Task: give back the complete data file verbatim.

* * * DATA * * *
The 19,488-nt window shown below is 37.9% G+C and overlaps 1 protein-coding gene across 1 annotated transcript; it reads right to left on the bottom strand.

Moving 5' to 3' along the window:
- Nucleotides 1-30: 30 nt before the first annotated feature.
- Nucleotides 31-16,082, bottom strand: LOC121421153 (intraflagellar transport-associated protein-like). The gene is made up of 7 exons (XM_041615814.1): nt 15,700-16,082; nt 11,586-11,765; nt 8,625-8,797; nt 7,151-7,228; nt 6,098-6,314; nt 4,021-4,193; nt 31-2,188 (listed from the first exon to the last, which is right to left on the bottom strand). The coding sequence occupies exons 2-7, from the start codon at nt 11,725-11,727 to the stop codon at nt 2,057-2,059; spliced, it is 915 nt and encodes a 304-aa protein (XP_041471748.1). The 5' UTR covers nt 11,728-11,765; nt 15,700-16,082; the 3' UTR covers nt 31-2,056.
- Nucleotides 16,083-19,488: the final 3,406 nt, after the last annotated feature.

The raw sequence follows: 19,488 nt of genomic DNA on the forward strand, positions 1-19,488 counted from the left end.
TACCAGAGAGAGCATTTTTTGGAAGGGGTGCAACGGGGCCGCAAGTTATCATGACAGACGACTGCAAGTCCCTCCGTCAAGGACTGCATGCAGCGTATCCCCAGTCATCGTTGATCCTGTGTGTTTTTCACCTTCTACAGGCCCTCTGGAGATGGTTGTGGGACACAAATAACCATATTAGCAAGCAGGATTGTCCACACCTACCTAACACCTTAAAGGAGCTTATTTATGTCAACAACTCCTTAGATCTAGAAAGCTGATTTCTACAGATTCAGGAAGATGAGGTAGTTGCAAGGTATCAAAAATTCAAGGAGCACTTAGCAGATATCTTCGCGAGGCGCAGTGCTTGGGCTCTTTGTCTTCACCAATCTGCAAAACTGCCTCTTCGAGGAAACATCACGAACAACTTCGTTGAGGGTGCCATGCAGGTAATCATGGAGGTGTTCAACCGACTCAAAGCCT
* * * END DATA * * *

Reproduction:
The 19,488-nt window shown below is 37.9% G+C and overlaps 1 protein-coding gene across 1 annotated transcript; it reads right to left on the bottom strand.

Moving 5' to 3' along the window:
- Nucleotides 1-30: 30 nt before the first annotated feature.
- Nucleotides 31-16,082, bottom strand: LOC121421153 (intraflagellar transport-associated protein-like). The gene is made up of 7 exons (XM_041615814.1): nt 15,700-16,082; nt 11,586-11,765; nt 8,625-8,797; nt 7,151-7,228; nt 6,098-6,314; nt 4,021-4,193; nt 31-2,188 (listed from the first exon to the last, which is right to left on the bottom strand). The coding sequence occupies exons 2-7, from the start codon at nt 11,725-11,727 to the stop codon at nt 2,057-2,059; spliced, it is 915 nt and encodes a 304-aa protein (XP_041471748.1). The 5' UTR covers nt 11,728-11,765; nt 15,700-16,082; the 3' UTR covers nt 31-2,056.
- Nucleotides 16,083-19,488: the final 3,406 nt, after the last annotated feature.

The raw sequence follows: 19,488 nt of genomic DNA on the forward strand, positions 1-19,488 counted from the left end.
TACCAGAGAGAGCATTTTTTGGAAGGGGTGCAACGGGGCCGCAAGTTATCATGACAGACGACTGCAAGTCCCTCCGTCAAGGACTGCATGCAGCGTATCCCCAGTCATCGTTGATCCTGTGTGTTTTTCACCTTCTACAGGCCCTCTGGAGATGGTTGTGGGACACAAATAACCATATTAGCAAGCAGGATTGTCCACACCTACCTAACACCTTAAAGGAGCTTATTTATGTCAACAACTCCTTAGATCTAGAAAGCTGATTTCTACAGATTCAGGAAGATGAGGTAGTTGCAAGGTATCAAAAATTCAAGGAGCACTTAGCAGATATCTTCGCGAGGCGCAGTGCTTGGGCTCTTTGTCTTCACCAATCTGCAAAACTGCCTCTTCGAGGAAACATCACGAACAACTTCGTTGAGGGTGCCATGCAGGTAATCATGGAGGTGTTCAACCGACTCAAAGCCT